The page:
I was reading recently about the role of objectivity and subjectivity in a book on architecture by Matthew Fredrick. Fredrick writes, "Objectivity is the province of the scientist, technician, logician and mathematician. Subjectivity is the milieu of the artist, musician, mystic, and free spirit."
He described this in simple terms as the difference between standing a hundred feet away from a tree and observing it, as opposed to sitting down next to it, leaning against the trunk and enjoying it's shade.
Then he said this, which kind of rocked me. "Citizens of modern culture are inclined to value the objective view--and hence it may tend to be your world view--but both modes of engagement are crucial to understanding and creating architecture."
I got to thinking about this concept in relation to faith.
For centuries, Christian theological reflection has been dominated by Objectivity. In the majority of churches across American, congregants are essentially trained to objectively argue the merits of the Christian faith, effectively and persuasively in order to "defend" the faith in the face of a "hostile" culture.
Ironically, while Christians have honed our argumentative skills with razor-like precision, the "hostile" culture that we set ourselves against is longing for something more.
I have come to believe that most people outside the Church crave real relationships, and fresh experiences of the Divine. They might be distrustful of the Church, but they find something compelling about Jesus.
As I write this, I think of the Apostle Nathaniel, who was sitting under a fig tree, praying and longing for God when he was called to become a follower of Christ (John 1). This was a guy who, when Jesus miraculously touches his life, responds with, "Teacher, you are the Son of God! You are the king of Israel!"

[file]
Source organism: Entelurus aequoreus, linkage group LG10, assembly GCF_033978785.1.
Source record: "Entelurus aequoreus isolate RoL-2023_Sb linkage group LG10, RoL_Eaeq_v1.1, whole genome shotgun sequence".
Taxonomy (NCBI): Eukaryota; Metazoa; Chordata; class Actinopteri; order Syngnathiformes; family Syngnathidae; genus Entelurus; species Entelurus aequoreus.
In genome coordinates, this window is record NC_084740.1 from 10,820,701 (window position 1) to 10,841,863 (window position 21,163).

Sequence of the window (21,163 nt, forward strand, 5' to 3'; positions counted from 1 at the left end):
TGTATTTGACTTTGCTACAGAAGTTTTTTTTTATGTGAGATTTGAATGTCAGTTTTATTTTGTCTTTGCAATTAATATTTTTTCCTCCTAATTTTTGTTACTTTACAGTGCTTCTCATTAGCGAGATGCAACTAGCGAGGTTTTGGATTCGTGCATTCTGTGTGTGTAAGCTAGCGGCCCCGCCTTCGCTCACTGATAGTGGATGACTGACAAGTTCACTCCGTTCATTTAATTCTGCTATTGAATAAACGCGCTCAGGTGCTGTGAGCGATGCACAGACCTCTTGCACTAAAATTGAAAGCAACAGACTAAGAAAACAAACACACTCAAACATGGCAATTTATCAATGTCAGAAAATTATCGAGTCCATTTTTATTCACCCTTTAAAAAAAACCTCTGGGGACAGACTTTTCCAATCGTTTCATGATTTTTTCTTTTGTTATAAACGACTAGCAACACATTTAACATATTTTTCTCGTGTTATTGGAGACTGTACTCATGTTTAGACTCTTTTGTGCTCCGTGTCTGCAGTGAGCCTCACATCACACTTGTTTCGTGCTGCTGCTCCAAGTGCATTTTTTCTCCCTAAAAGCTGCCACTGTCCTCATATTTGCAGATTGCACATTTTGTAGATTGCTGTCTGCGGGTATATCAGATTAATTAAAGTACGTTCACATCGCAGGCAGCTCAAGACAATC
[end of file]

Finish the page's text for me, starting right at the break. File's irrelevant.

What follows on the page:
Nathaniel didn't come to Jesus because he lost an argument. He came to Jesus because he experienced him.
How are people experiencing Jesus through you? Have you become so caught up in the objectivity of your faith that you have neglected to share how your experience of Jesus has transformed your life?
May you seek ways to share your experiences of Jesus today and every day. May you grow deeper in your faith as you seek understanding both in knowledge and in wisdom. And may the grace and peace of our Lord Jesus Christ be with you now and always. Amen.
This was exactly what I needed to read today--timely, in that I have been considering over the past few weeks how doctrinal/creedal my faith has always been and how I need to be more prayerful/experiential (subjective) rather than doctrinal (objective). It isn't an easy jump to make, but it is an important one--similar to growing mature in one's faith life.ReplyDelete
This was a welcome reminder to me that I need to work on that today. Thank you!